House-Senate Battle On Immigration Likely

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By Charles Babington
Washington Post Staff Writer
Wednesday, May 24, 2006

With the Senate marching toward completion of an immigration bill that is more generous to illegal immigrants than the House-passed version, House leaders said yesterday that it will be difficult to reach a compromise and enact a measure.

Several House Republicans said an accord is possible only if President Bush pours his full energy into the effort, which they say is an uncertain prospect given his preoccupation with Iraq, his low poll numbers and GOP skittishness about November's elections.

The Senate yesterday continued to reject amendments that may threaten the shaky alliance behind a bill that Bush supports. The measure, sponsored by GOP Sens. Chuck Hagel (Neb.) and Mel Martinez (Fla.) and slated for a final vote this week, combines tougher border security with pathways to legal status for millions of immigrants and a guest-worker program.

The House bill, passed in December, deals only with tougher border and workplace enforcement efforts. Numerous House Republicans and some Democrats support that version, lawmakers said, and they are urging colleagues to resist the president's call to move closer to the Senate's approach this summer.

Senators voted 61 to 37 to reject an amendment that would have allowed the nation's 11 million illegal immigrants to stay in the country and work toward citizenship, if they have no criminal records. It would have upended the Hagel-Martinez provision to divide illegal immigrants into three categories: those here five years or longer, who could stay and pursue citizenship; those here two to five years, who could apply for green-card status after leaving the country; and those here less than two years, who would be ordered home.

Sen. Dianne Feinstein (D-Calif.), sponsor of the unsuccessful amendment, said the three-tiered approach is unworkable and "would create a bureaucratic nightmare and . . . lead to substantial fraud." But supporters of the Hagel-Martinez version called it a carefully calibrated compromise that can attract a filibuster-proof majority.

Senators also rejected an amendment, by Edward M. Kennedy (D-Mass.), that would have toughened penalties for labor-law violations involving immigrants, but they approved one by Charles E. Grassley (R-Iowa) that would grant employers "an affirmative defense against criminal liability" if they follow certain protocols in hiring immigrants who prove to be illegal.

With Senate passage appearing likely, focus is shifting to negotiations with the House, expected to begin next month. The immigration issue fractures both parties, especially in the House, along unfamiliar lines, and it is far from clear whether House leaders can craft a compromise acceptable to majorities in both chambers.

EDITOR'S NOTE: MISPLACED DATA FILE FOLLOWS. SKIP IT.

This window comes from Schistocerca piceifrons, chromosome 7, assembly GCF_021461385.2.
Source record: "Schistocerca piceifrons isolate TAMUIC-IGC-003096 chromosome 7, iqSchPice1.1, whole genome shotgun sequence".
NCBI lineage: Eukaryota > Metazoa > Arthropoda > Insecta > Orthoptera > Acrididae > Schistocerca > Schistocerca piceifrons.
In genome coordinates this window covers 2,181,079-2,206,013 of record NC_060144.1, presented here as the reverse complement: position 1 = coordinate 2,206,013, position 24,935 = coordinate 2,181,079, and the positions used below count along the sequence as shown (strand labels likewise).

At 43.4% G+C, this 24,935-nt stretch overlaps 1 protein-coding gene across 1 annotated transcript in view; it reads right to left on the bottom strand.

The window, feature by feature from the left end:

House Majority Leader John A. Boehner (R-Ohio) told reporters yesterday: "You all know how far apart these two bills are, and how far apart the American people's opinions are. So trying to find a pathway that is acceptable to the House and Senate is going to be very difficult."

Chief Deputy House Whip Eric I. Cantor (R-Va.) said that if a compromise is to win House approval, "it needs to be about border security first." House members might accept some form of pathway to legality for illegal immigrants, he said, but only if it is preceded by clear evidence that tighter border restrictions are beginning to work.

Rep. Ray LaHood (R-Ill.), who supports the Senate version, said finding a workable House-Senate accord will be a challenge. "Whether the speaker and majority leader can pull that rabbit out of the hat is the $64 billion question," he said. "I think if the president puts his full weight behind it, he can get it. But it's a big pull."

Rep. Mike Pence (R-Ind.), a prominent House conservative, called for a bill largely similar to the House version, adding a guest-worker program. But Pence's plan would require all illegal immigrants in the United States to be deported, a move most senators reject.

The Senate debate has mobilized groups opposed to legalizing illegal immigrants. Black conservatives and activists formed an 11-member coalition yesterday called Choose Black America, saying competition for jobs and housing with immigrants have worsened living and working conditions for blacks.

"We formed to oppose the Senate bill," said Frank Morris, a former associate dean at the University of Maryland. "The most vulnerable constituents to immigration reform are African Americans, especially African Americans with less education and training."

The Choose Black America coalition, whose news conference was sponsored by the Federation for American Immigration Reform, called on Congress to strengthen border security, boost enforcement and deport illegal immigrants.

Staff writer Krissah Williams contributed to this report.


© 2006 The Washington Post Company

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